Sadly, this is not such an isolated situation. When Kendra Webdale was pushed onto the subway tracks and crushed to death in 1999, a law in her name was passed to make sure dangerous people off their meds were committed to treatment before they became violent.
Kendra’s Law has its flaws, and it doesn’t really address homelessness, violence, or the mental health system well enough. It may help to prevent some perps, but it doesn’t quite help to prevent victims like Michelle Go.
For these big problems, we look to government, mostly state and local, to figure out, regulate, solve. But it’s a big ask. It’s an understatement to say it’s not easy. But we keep fighting for an answer.
So for now, Michelle Go’s memory best serves us all as metaphor.
We are all hurting in this country and looking for a sense of normal. We’ve all been knocked from behind, by Covid and the economy. We have lost our balance. Even the president.
But there’s still time to look to each other to help us all get back up.
At the one-year point, people will talk about Biden’s approval ratings, which hover in the low-to-mid 40 percent range. Whatever it is, it’s higher than the previous administration. And that’s saying a lot.
He’s still not Donald Trump. And in November 2020, that was the best thing going for Biden.
Since then, Biden did get a massive infrastructure bill passed to fix our roads and bridges. The previous administration didn’t do that.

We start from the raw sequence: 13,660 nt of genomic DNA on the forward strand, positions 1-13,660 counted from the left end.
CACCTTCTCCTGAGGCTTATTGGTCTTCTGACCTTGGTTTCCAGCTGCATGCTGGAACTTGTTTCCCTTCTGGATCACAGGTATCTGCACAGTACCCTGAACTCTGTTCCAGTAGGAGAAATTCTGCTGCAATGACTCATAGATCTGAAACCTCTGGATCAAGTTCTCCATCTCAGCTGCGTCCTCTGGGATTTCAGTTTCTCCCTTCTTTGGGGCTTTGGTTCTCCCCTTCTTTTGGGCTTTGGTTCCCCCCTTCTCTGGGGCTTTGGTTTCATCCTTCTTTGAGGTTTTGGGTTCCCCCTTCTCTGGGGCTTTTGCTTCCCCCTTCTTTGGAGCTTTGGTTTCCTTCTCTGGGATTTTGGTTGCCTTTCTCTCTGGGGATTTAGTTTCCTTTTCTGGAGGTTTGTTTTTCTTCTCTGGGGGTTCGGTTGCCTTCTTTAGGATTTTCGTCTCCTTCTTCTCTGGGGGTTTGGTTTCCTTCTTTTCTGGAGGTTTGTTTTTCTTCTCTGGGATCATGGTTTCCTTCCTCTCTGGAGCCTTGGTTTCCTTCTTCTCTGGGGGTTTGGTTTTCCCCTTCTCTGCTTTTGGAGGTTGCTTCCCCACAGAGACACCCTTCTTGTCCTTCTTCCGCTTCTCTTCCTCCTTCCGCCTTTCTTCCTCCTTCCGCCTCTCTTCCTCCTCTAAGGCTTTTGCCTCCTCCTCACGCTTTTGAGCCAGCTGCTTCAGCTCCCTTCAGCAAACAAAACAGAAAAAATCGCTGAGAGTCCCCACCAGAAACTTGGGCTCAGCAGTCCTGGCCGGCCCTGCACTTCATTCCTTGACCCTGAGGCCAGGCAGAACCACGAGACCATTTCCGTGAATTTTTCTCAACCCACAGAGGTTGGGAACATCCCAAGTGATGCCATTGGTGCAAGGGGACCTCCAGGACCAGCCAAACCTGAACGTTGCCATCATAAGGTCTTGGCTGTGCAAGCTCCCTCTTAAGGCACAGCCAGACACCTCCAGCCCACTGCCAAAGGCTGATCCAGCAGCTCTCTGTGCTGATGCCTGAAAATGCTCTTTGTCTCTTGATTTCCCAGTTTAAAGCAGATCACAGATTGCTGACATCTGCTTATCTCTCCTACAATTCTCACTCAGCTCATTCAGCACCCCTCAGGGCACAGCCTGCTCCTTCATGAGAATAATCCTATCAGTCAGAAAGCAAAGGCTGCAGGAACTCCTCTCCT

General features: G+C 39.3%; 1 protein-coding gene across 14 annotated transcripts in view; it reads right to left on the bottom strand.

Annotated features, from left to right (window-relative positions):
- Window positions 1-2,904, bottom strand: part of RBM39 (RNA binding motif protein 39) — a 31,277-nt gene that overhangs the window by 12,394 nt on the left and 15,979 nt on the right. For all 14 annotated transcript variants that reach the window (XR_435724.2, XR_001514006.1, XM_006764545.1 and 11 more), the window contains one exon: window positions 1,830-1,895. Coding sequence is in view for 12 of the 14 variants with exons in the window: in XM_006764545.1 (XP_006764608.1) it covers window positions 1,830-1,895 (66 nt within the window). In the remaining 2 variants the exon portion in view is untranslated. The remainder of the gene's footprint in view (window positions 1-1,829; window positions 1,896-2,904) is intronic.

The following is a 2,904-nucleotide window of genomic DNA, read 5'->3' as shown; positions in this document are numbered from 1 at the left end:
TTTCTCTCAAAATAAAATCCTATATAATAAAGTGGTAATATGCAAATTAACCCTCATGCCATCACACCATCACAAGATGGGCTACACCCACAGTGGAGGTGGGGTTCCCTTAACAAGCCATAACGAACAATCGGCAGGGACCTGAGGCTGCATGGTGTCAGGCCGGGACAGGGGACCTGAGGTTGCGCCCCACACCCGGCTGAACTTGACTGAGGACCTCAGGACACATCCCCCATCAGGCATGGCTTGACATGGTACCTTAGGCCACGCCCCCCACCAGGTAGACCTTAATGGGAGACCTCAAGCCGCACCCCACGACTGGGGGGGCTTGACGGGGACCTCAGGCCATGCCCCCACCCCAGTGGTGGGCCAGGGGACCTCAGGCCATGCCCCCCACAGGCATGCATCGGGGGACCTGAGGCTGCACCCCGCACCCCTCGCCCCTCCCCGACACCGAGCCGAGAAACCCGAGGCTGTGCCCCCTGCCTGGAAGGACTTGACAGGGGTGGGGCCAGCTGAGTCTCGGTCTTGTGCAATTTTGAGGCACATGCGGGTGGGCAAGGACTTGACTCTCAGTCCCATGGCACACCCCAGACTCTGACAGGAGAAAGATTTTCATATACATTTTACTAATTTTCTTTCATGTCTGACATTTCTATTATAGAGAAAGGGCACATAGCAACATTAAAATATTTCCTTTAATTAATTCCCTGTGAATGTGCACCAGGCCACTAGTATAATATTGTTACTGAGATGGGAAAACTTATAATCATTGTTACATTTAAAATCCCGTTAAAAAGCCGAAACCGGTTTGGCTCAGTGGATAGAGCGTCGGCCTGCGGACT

Biden has been reassembling the broken government Trump took apart and didn’t even fully staff.
And now instead of a Trump administration that fueled the denial of Covid and science, the country is catching up and getting closer to where we need for vaccinations and boosters. Tests and masks are being distributed for free.
In general, things are not perfect. But one year of Biden is better than a fifth year of Trump.
But it takes time to fully recover. We’ve been knocked from behind and are seeking balance. Biden should know that. He kept mentioning in his press conference how he can’t believe not one Republican would crossover on anything. Build Back Better. Voting Rights. Yes, things are different from when he was a senator. There is no cooperation, not when the GOP is still dominated by the political stench of Trump. The world and politics have changed. During that two-hour press conference, Biden at times seemed like an older man driving, not sure when to put his foot on the gas or on the brake. Witness his Ukraine answers on incursion or invasion that seemed to set some people off.
But on that question of running again. Biden was sure. Full speed ahead. He stands for something. Even after the voting rights defeat, he promises to fight, perhaps through executive orders. At least he stands for something. As he kept asking on Wednesday, what does the GOP stand for?
It leaves us with one bright spot going for Joe Biden. He’s not Donald Trump, the man who knocked the United States off balance.
Still, we struggle to find our way up and forward.
I’ll talk about this column and other subjects on Emil Amok’s Takeout, where I ask, “What Does An Asian American Think?” on my YouTube channel, Facebook, and on Twitter. It’s LIVE at 2p, M-F, recorded on www.amok.com.